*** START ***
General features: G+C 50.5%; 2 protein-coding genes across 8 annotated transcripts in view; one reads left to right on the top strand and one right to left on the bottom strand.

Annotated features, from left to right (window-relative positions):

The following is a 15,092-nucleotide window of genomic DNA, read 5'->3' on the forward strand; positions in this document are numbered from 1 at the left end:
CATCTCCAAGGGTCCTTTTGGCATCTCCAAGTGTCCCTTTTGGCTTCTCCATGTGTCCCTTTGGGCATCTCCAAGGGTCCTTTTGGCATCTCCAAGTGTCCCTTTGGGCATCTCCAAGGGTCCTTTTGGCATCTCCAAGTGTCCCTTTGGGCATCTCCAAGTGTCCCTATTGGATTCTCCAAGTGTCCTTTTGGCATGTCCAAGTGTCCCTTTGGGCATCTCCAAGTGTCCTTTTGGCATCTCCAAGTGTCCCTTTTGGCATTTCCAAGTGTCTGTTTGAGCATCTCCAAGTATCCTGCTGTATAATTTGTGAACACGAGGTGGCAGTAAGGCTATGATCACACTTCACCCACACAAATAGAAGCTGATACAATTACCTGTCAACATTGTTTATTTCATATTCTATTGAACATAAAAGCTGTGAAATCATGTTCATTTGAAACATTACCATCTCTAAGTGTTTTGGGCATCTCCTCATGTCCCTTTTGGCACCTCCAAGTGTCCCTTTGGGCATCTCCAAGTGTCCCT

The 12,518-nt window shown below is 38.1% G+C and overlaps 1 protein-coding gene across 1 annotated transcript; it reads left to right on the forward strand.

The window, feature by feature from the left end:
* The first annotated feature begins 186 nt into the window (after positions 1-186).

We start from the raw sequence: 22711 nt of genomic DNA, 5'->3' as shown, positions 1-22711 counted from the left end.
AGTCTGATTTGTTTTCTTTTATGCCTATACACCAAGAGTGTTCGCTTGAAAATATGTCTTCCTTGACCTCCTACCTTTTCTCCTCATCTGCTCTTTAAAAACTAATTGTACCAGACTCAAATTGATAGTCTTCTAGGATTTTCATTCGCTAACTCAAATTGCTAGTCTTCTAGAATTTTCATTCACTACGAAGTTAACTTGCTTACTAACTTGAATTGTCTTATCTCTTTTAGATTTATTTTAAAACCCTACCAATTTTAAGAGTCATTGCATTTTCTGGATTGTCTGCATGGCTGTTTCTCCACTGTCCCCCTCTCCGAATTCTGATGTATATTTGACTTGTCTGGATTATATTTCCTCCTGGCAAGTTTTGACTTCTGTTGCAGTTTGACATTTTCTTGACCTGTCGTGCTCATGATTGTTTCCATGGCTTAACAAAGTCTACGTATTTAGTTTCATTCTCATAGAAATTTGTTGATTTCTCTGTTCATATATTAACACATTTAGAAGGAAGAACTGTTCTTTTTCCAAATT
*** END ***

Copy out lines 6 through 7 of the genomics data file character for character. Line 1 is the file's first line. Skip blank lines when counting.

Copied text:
The window, feature by feature from the left end:
* The first annotated feature begins 186 nt into the window (after positions 1-186).